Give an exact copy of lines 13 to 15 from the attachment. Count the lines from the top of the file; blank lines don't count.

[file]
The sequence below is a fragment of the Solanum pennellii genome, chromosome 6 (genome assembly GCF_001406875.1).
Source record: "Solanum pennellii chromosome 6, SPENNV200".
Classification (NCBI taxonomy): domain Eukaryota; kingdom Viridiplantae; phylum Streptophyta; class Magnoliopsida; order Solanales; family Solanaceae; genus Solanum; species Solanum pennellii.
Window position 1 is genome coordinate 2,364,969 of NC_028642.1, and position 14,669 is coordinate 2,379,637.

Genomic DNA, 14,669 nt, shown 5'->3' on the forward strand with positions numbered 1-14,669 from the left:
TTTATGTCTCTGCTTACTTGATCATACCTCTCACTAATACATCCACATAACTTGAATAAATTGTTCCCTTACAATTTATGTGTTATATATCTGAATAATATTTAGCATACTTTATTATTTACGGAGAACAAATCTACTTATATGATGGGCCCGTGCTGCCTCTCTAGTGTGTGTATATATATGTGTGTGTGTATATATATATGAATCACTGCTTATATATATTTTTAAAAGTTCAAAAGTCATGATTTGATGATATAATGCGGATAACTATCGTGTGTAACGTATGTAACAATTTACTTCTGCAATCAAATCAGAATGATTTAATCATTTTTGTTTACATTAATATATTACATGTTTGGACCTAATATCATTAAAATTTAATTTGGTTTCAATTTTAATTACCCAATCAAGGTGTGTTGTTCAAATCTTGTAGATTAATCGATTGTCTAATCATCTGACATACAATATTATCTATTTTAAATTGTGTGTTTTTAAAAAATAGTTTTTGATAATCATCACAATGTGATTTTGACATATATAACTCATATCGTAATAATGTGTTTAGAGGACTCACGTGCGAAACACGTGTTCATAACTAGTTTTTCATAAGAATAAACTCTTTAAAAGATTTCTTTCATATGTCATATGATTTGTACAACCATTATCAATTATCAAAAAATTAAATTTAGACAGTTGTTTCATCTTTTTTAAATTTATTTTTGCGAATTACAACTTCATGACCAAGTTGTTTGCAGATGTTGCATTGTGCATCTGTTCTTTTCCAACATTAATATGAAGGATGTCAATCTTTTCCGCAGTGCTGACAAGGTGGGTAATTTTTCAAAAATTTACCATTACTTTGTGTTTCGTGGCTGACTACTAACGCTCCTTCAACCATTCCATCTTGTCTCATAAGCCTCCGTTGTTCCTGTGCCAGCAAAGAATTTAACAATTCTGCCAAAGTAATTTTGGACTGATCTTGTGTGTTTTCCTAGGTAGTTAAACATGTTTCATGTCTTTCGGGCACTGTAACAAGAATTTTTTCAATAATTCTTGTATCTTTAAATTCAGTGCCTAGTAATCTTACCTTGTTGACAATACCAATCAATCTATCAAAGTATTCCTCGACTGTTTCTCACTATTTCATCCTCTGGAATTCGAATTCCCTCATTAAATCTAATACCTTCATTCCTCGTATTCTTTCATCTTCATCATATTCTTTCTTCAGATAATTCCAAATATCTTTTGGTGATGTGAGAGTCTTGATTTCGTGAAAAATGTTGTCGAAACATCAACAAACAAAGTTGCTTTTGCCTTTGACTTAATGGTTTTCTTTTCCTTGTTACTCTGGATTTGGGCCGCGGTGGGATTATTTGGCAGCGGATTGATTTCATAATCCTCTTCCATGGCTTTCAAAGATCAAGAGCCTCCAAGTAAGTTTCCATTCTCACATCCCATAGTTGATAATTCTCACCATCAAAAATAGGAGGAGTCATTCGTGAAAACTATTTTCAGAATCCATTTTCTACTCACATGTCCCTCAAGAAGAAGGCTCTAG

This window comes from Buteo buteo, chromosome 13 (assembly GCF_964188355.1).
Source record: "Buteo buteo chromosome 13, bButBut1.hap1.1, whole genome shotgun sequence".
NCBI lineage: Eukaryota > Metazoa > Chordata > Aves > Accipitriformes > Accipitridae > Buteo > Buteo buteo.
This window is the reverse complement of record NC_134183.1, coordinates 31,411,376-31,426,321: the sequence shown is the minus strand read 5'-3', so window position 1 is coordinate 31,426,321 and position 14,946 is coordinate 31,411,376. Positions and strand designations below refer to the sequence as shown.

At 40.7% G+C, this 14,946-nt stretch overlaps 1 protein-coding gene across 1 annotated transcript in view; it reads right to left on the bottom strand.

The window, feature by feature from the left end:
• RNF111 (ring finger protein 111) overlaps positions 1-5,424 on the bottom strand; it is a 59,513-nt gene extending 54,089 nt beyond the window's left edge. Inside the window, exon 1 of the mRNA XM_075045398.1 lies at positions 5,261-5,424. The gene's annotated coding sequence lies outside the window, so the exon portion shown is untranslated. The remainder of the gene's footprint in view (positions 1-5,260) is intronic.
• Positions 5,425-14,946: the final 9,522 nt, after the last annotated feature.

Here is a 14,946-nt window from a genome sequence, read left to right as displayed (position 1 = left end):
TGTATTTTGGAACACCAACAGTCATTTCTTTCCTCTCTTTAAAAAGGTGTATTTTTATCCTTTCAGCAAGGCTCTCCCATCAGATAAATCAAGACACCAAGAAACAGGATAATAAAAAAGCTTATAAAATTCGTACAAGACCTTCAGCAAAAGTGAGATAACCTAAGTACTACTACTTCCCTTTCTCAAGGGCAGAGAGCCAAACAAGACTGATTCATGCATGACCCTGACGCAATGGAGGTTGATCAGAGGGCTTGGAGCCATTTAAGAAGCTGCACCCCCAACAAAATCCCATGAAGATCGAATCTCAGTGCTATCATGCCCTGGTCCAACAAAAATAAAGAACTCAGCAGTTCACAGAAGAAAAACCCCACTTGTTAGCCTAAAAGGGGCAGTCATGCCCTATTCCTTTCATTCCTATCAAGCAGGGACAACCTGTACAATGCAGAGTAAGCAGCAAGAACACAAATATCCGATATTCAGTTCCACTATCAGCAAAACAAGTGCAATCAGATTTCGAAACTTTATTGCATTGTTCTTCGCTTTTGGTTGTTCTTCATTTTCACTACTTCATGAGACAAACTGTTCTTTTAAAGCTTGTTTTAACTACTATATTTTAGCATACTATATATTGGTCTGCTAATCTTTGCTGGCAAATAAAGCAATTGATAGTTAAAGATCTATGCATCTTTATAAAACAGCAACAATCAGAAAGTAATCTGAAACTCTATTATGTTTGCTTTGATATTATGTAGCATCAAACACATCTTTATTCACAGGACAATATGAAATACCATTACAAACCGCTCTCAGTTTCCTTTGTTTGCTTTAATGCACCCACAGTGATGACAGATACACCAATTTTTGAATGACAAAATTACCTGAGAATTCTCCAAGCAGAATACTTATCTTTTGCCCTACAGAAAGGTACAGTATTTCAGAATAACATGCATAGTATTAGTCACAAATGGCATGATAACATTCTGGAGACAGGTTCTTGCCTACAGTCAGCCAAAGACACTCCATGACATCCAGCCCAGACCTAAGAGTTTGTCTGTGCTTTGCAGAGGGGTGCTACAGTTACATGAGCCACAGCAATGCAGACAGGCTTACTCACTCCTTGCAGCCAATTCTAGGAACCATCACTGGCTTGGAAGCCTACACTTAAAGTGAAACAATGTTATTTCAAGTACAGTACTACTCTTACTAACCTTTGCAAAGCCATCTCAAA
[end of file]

• RNF111 (ring finger protein 111) overlaps positions 1-5,424 on the bottom strand; it is a 59,513-nt gene extending 54,089 nt beyond the window's left edge. Inside the window, exon 1 of the mRNA XM_075045398.1 lies at positions 5,261-5,424. The gene's annotated coding sequence lies outside the window, so the exon portion shown is untranslated. The remainder of the gene's footprint in view (positions 1-5,260) is intronic.
• Positions 5,425-14,946: the final 9,522 nt, after the last annotated feature.

Here is a 14,946-nt window from a genome sequence, read left to right as displayed (position 1 = left end):